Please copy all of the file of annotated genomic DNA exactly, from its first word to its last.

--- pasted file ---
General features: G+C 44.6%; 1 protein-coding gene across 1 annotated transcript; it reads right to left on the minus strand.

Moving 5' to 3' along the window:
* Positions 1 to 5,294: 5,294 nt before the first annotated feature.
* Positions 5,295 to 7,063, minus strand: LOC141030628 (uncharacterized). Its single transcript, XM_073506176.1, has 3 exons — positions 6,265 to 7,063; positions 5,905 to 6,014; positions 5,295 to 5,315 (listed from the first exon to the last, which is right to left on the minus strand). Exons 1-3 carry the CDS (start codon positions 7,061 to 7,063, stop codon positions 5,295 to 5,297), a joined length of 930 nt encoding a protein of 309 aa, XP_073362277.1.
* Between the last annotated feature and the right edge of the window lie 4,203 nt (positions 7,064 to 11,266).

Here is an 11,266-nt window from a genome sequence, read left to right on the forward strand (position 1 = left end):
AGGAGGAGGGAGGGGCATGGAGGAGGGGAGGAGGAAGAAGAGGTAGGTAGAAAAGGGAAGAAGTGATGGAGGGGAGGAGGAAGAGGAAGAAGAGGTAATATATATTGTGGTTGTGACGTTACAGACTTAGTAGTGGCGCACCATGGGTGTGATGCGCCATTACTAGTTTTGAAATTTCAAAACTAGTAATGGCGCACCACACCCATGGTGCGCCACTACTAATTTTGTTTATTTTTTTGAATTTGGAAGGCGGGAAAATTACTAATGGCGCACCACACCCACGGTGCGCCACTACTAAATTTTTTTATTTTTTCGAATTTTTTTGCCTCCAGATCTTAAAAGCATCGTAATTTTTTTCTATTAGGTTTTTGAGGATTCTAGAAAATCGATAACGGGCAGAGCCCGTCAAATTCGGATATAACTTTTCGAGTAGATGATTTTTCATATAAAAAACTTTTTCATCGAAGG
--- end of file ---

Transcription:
General features: G+C 44.6%; 1 protein-coding gene across 1 annotated transcript; it reads right to left on the minus strand.

Moving 5' to 3' along the window:
* Positions 1 to 5,294: 5,294 nt before the first annotated feature.
* Positions 5,295 to 7,063, minus strand: LOC141030628 (uncharacterized). Its single transcript, XM_073506176.1, has 3 exons — positions 6,265 to 7,063; positions 5,905 to 6,014; positions 5,295 to 5,315 (listed from the first exon to the last, which is right to left on the minus strand). Exons 1-3 carry the CDS (start codon positions 7,061 to 7,063, stop codon positions 5,295 to 5,297), a joined length of 930 nt encoding a protein of 309 aa, XP_073362277.1.
* Between the last annotated feature and the right edge of the window lie 4,203 nt (positions 7,064 to 11,266).

Here is an 11,266-nt window from a genome sequence, read left to right on the forward strand (position 1 = left end):
AGGAGGAGGGAGGGGCATGGAGGAGGGGAGGAGGAAGAAGAGGTAGGTAGAAAAGGGAAGAAGTGATGGAGGGGAGGAGGAAGAGGAAGAAGAGGTAATATATATTGTGGTTGTGACGTTACAGACTTAGTAGTGGCGCACCATGGGTGTGATGCGCCATTACTAGTTTTGAAATTTCAAAACTAGTAATGGCGCACCACACCCATGGTGCGCCACTACTAATTTTGTTTATTTTTTTGAATTTGGAAGGCGGGAAAATTACTAATGGCGCACCACACCCACGGTGCGCCACTACTAAATTTTTTTATTTTTTCGAATTTTTTTGCCTCCAGATCTTAAAAGCATCGTAATTTTTTTCTATTAGGTTTTTGAGGATTCTAGAAAATCGATAACGGGCAGAGCCCGTCAAATTCGGATATAACTTTTCGAGTAGATGATTTTTCATATAAAAAACTTTTTCATCGAAGG